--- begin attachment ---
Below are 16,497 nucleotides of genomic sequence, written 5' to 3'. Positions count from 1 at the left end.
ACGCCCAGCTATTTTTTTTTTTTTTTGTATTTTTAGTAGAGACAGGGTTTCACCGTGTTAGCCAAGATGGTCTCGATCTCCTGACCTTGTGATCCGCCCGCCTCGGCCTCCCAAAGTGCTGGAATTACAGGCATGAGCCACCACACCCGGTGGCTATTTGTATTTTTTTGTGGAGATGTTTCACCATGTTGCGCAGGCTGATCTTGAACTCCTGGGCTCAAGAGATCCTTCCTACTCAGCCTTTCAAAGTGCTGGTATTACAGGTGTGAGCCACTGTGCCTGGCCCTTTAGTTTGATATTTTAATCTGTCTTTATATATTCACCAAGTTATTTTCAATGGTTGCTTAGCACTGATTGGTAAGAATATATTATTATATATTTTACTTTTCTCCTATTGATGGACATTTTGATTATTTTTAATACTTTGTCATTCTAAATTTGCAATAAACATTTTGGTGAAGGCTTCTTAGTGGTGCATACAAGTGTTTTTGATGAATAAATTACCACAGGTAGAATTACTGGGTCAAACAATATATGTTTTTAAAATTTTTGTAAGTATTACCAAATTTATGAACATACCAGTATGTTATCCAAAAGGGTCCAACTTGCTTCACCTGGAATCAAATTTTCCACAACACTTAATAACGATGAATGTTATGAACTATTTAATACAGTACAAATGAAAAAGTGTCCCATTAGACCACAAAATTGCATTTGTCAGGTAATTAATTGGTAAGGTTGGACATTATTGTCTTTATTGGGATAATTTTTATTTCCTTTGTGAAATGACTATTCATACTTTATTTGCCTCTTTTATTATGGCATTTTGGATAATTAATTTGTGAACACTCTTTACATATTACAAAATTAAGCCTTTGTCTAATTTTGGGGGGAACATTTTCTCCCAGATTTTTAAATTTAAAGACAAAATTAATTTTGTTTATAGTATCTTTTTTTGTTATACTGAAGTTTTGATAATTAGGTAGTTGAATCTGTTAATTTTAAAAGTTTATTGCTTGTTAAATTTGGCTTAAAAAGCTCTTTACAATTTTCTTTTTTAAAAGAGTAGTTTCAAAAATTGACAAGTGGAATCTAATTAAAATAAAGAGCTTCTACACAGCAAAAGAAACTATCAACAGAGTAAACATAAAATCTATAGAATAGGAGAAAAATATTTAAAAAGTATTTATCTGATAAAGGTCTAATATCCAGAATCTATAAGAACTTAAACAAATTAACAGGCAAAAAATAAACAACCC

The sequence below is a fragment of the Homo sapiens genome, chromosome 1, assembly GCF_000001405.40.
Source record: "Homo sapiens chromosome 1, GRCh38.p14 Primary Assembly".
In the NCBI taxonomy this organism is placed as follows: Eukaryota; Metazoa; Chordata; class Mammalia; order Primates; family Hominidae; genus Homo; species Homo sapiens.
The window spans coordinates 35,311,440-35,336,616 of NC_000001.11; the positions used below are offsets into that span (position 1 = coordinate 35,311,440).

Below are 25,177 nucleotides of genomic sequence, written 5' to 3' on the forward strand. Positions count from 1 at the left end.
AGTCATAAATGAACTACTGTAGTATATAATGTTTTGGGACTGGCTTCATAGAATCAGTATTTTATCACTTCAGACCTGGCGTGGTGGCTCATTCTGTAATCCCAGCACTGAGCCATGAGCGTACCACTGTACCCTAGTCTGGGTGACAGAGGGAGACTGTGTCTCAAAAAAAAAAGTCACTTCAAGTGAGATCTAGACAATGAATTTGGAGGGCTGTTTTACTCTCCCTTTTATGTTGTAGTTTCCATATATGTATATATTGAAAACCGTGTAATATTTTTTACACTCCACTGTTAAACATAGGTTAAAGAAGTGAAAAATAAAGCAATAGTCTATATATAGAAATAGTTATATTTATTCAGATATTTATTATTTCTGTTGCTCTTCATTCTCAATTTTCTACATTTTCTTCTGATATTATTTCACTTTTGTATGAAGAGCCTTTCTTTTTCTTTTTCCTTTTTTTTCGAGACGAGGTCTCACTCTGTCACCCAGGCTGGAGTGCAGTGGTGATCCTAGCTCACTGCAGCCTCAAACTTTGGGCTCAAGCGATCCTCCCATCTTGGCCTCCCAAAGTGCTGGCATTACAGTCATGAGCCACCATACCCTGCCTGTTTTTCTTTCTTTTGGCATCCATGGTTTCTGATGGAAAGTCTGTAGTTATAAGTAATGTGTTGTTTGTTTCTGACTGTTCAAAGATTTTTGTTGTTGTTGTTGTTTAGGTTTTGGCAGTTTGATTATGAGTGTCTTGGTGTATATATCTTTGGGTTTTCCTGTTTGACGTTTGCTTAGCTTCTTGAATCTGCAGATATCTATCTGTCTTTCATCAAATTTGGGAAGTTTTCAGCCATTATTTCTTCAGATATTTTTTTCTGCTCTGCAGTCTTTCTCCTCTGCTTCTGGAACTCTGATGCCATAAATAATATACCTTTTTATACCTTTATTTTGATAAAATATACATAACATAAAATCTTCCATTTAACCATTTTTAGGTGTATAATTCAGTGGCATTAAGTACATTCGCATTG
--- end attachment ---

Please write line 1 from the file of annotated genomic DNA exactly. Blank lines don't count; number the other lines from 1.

Below are 16,497 nucleotides of genomic sequence, written 5' to 3'. Positions count from 1 at the left end.